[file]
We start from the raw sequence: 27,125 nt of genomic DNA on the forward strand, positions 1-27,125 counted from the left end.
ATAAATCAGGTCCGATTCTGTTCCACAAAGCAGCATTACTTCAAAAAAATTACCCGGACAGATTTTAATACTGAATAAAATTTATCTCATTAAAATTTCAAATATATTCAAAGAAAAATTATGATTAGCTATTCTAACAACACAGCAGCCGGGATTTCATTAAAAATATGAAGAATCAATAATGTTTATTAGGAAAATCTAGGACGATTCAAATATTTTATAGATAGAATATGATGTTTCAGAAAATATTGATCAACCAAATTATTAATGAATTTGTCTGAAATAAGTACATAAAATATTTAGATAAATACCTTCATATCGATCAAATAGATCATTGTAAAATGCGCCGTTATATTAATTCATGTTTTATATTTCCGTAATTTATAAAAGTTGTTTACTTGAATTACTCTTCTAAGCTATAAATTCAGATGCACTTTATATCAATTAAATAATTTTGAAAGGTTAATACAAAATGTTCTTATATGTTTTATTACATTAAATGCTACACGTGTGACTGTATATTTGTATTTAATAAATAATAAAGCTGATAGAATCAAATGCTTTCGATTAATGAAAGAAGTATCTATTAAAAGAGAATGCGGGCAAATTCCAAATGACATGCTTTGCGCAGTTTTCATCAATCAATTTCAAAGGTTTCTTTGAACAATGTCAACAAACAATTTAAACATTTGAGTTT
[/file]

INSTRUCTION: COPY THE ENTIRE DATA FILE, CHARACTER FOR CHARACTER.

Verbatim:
We start from the raw sequence: 27,125 nt of genomic DNA on the forward strand, positions 1-27,125 counted from the left end.
ATAAATCAGGTCCGATTCTGTTCCACAAAGCAGCATTACTTCAAAAAAATTACCCGGACAGATTTTAATACTGAATAAAATTTATCTCATTAAAATTTCAAATATATTCAAAGAAAAATTATGATTAGCTATTCTAACAACACAGCAGCCGGGATTTCATTAAAAATATGAAGAATCAATAATGTTTATTAGGAAAATCTAGGACGATTCAAATATTTTATAGATAGAATATGATGTTTCAGAAAATATTGATCAACCAAATTATTAATGAATTTGTCTGAAATAAGTACATAAAATATTTAGATAAATACCTTCATATCGATCAAATAGATCATTGTAAAATGCGCCGTTATATTAATTCATGTTTTATATTTCCGTAATTTATAAAAGTTGTTTACTTGAATTACTCTTCTAAGCTATAAATTCAGATGCACTTTATATCAATTAAATAATTTTGAAAGGTTAATACAAAATGTTCTTATATGTTTTATTACATTAAATGCTACACGTGTGACTGTATATTTGTATTTAATAAATAATAAAGCTGATAGAATCAAATGCTTTCGATTAATGAAAGAAGTATCTATTAAAAGAGAATGCGGGCAAATTCCAAATGACATGCTTTGCGCAGTTTTCATCAATCAATTTCAAAGGTTTCTTTGAACAATGTCAACAAACAATTTAAACATTTGAGTTT